Thursday, February 6, 2014

#RootsTech Ancestry.com Blogger Breakfast

The Ancestry.com Leaf LogoWhile the FamilySearch dinner was a huge affair, Ancestry.com kept their blogger meeting very intimate. Just a few of us gathered around a breakfast table. That gave us an opportunity to ask some questions and give some feedback. It was pretty low key. Three people from Ancestry.com hosted: Tim Sullivan, Ancestry.com president and CEO; Eric Shoup, executive vice president of product; and Heather Erickson, senior director of corporate communications.

Ancestry.com has an embarrassment of riches. They have so many records, it’s amazing. Tim talked a little about the content sharing agreement with FamilySearch. He said they have pitched the idea for many years and are happy to see it come to pass. Ancestry.com is not very concerned with FindMyPast and MyHeritage also getting copies of the data. He said it is great what FMP and MH are doing. Because of the amount of data Ancestry.com holds exclusively, FMP and MH are not affecting Ancestry.com’s growth. I think it shows just how big the market is. Heather added that as part of the FamilySearch agreement, Ancestry.com will be publishing a billion records from the FamilySearch vault. My notes are unclear—and my memory’s even worse, but I think she said Ancestry.com will have that content exclusive of FindMyPast and MyHeritage. Tim was also excited with a joint project with FamilySearch to index and publish millions of records from Mexico. And they are excited about the probate project announced at RootsTech last year.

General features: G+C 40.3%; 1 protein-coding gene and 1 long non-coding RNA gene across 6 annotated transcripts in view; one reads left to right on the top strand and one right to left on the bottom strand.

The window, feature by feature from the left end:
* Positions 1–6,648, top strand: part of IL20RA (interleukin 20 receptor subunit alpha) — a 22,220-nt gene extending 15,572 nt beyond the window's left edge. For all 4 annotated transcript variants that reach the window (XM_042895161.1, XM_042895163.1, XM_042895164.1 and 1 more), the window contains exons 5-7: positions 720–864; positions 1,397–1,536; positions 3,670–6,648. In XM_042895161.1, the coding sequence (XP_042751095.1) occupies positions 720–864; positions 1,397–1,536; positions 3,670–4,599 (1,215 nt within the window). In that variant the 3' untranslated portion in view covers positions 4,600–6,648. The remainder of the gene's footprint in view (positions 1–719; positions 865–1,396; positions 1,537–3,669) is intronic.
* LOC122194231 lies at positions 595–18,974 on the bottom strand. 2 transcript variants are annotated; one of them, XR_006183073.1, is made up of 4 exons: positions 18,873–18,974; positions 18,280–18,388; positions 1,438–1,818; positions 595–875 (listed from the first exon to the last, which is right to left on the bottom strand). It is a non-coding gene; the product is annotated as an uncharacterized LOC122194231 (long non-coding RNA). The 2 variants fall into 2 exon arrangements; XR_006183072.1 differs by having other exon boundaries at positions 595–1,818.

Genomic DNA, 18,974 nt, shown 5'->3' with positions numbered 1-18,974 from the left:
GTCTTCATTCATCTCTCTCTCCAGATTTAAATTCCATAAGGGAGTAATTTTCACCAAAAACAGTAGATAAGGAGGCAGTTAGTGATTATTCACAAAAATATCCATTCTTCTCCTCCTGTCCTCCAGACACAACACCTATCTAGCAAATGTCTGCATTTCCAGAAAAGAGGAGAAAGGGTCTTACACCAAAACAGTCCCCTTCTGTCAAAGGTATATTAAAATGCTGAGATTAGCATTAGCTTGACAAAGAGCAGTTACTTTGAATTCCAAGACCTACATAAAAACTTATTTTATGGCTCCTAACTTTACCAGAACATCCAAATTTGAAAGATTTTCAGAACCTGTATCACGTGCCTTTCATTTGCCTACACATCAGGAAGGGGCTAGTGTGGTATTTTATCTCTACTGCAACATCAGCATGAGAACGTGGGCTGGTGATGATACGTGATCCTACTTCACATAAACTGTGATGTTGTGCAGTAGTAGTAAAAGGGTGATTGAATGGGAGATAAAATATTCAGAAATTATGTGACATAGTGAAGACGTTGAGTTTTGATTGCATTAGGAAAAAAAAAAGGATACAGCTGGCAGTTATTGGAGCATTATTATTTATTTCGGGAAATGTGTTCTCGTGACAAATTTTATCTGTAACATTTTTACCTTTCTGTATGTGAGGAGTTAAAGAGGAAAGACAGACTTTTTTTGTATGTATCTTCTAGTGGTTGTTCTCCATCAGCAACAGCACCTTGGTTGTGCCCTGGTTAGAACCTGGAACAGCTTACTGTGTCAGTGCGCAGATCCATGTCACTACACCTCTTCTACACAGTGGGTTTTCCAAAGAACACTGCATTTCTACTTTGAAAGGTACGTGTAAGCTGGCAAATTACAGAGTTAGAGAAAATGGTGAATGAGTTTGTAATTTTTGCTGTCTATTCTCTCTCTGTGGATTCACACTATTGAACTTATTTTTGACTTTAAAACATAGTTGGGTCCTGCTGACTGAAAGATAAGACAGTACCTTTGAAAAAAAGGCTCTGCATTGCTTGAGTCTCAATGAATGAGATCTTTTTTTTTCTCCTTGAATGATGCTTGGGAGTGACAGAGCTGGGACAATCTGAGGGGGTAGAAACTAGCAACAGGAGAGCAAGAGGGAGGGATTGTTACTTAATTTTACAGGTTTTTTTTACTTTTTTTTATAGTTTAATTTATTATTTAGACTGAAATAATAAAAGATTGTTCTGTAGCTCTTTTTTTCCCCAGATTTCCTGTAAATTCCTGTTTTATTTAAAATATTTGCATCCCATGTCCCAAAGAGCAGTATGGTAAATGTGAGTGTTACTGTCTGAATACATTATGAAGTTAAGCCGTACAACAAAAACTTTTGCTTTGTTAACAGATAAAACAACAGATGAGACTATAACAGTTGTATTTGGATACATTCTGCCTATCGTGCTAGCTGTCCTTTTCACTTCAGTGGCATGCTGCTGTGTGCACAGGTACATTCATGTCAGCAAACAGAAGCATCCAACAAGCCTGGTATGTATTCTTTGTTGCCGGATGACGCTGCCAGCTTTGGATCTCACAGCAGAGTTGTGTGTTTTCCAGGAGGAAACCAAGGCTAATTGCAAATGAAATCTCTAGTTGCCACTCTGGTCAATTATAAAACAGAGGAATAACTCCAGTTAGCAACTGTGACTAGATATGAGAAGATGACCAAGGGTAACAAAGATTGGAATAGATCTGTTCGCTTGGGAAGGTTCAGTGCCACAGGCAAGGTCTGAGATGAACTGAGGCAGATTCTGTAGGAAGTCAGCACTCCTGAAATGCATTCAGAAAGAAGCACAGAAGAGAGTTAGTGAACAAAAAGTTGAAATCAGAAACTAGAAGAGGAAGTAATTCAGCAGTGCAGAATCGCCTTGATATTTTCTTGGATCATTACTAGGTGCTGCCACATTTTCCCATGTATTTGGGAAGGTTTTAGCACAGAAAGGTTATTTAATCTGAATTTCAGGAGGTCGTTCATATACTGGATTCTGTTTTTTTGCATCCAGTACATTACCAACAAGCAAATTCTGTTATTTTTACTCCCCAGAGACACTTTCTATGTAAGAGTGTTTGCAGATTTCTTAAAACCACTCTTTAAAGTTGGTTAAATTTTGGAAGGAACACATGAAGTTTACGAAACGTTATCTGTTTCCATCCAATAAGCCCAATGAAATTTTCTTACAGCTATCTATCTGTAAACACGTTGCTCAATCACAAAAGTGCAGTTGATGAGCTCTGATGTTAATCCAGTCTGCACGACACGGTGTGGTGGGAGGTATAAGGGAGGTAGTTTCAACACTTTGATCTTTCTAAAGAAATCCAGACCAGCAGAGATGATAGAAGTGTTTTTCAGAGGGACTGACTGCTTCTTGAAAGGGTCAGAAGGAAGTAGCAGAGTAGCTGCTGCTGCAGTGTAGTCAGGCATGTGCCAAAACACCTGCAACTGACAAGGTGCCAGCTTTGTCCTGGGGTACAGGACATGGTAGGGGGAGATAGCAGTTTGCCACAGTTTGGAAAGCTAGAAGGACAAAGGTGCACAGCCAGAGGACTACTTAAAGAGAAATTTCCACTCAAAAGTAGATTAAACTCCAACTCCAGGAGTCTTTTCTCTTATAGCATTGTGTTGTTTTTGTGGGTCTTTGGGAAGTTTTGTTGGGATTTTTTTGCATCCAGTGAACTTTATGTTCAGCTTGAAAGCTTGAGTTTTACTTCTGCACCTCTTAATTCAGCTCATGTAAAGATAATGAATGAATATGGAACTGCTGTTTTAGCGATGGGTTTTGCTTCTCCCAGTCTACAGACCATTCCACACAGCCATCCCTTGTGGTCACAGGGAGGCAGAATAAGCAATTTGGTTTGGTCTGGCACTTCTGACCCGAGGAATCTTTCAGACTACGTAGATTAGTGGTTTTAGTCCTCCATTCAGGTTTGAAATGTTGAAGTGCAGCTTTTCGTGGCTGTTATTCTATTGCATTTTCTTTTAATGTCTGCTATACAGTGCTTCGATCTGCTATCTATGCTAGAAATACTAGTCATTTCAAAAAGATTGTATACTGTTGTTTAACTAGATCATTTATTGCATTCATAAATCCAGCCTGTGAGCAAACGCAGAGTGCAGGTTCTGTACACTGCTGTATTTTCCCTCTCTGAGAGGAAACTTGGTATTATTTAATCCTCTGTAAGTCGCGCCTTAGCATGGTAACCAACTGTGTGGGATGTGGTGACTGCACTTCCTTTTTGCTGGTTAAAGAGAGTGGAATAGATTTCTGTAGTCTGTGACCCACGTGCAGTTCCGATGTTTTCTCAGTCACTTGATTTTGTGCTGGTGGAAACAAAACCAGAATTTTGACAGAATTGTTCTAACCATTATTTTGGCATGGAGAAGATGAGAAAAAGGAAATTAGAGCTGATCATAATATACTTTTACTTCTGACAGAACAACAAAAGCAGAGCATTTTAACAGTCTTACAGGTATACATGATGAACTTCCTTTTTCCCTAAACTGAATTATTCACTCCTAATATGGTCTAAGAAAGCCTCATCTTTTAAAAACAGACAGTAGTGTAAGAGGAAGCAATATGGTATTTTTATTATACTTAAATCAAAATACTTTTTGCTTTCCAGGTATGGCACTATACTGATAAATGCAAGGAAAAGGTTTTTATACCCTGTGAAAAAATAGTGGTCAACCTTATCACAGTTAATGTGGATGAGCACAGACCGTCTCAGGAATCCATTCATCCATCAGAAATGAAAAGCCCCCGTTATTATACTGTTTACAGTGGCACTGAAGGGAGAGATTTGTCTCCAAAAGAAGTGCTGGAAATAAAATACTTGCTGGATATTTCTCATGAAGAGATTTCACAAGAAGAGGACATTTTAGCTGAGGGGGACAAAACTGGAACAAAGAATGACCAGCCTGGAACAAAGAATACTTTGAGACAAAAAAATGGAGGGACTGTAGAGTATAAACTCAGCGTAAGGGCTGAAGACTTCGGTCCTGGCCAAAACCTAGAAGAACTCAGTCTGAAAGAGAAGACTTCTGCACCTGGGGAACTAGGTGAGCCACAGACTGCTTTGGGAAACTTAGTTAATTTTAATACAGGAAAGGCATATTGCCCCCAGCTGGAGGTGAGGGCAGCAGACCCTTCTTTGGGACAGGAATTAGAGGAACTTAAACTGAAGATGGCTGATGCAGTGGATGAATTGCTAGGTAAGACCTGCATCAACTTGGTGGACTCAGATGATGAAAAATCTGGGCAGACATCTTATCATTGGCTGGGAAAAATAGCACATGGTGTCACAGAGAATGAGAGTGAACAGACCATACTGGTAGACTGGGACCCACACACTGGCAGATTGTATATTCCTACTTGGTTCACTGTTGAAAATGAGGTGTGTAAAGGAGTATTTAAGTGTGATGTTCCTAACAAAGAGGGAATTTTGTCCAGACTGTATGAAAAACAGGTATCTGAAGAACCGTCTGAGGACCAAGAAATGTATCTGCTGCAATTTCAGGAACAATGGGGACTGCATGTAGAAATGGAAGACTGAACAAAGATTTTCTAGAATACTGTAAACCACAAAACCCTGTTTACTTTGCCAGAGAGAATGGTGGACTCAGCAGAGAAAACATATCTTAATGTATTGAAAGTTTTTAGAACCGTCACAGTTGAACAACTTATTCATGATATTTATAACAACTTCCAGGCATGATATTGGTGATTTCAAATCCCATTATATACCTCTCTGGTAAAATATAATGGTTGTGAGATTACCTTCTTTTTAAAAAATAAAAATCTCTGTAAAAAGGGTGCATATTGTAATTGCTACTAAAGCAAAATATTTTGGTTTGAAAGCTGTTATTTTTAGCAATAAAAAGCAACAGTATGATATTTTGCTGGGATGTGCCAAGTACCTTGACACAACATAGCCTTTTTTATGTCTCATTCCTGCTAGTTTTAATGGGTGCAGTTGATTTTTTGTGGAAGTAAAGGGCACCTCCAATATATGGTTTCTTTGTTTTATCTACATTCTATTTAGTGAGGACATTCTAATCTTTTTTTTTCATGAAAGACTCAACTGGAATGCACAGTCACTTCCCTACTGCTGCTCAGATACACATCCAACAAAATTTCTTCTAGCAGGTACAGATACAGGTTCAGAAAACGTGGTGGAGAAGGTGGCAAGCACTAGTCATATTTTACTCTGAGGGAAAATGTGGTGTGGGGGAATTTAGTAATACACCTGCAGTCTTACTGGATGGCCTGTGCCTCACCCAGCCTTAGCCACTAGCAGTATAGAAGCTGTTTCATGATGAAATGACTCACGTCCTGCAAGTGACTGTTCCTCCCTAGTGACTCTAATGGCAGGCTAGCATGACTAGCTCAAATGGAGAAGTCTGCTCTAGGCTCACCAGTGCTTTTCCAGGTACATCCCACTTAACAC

Ancestry.com has Mexico and Germany high and their list for market expansion. Tim made the point that before you can start marketing, you must first have the site features and the content.

Following up on one of Don Anderson’s comments at the FamilySearch dinner, I asked about integration between Ancestry.com member trees and the FamilySearch Family Tree. Eric said that the integration will allow members of the Church of Jesus Christ of Latter-day Saints to transfer information between their Ancestry.com tree and the FamilySearch tree. Tim said that for some of this, Ancestry.com will simply pop up a window from FamilySearch. Eric said that Family Tree Maker would eventually support the same integration, but he had no dates for either project.

Tim said that Ancestry.com has thought about implementing a single-tree like FamilySearch uses for New FamilySearch and for Family Tree. They’ve decided that the data model is too problematic. Of course, they have some actual experience with One World Tree (OWT), which has quietly disappeared. Frankly, they could have done it loudly and no one would have cared, except maybe to applaud. The challenge, Tim said, is to build something that exists under the covers that aggregates in some fashion member trees. It would be a dynamic model in which they didn’t do any merging in a permanent way. By “under the covers” I assume that means it wouldn’t be exposed to users. If they can make that work, it could be a great dataset to marry with their DNA data. And it could be used to calculate relationships between you and famous people. (“Did you know you are related to President Obama? You are the third cousin seven times removed to the spouse of his second cousin, six times removed!” OK. That doesn’t sound as cool as it did in my head.)